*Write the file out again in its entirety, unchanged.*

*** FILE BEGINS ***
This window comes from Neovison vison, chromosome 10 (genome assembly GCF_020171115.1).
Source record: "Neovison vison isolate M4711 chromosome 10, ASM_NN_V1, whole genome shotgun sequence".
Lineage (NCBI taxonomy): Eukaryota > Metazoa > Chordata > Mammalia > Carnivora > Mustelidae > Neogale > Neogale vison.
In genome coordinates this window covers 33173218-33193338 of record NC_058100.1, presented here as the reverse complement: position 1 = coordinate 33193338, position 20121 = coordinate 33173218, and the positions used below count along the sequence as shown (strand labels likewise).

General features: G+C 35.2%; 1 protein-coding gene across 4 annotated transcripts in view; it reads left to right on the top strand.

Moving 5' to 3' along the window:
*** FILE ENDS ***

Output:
This window comes from Neovison vison, chromosome 10 (genome assembly GCF_020171115.1).
Source record: "Neovison vison isolate M4711 chromosome 10, ASM_NN_V1, whole genome shotgun sequence".
Lineage (NCBI taxonomy): Eukaryota > Metazoa > Chordata > Mammalia > Carnivora > Mustelidae > Neogale > Neogale vison.
In genome coordinates this window covers 33173218-33193338 of record NC_058100.1, presented here as the reverse complement: position 1 = coordinate 33193338, position 20121 = coordinate 33173218, and the positions used below count along the sequence as shown (strand labels likewise).

General features: G+C 35.2%; 1 protein-coding gene across 4 annotated transcripts in view; it reads left to right on the top strand.

Moving 5' to 3' along the window: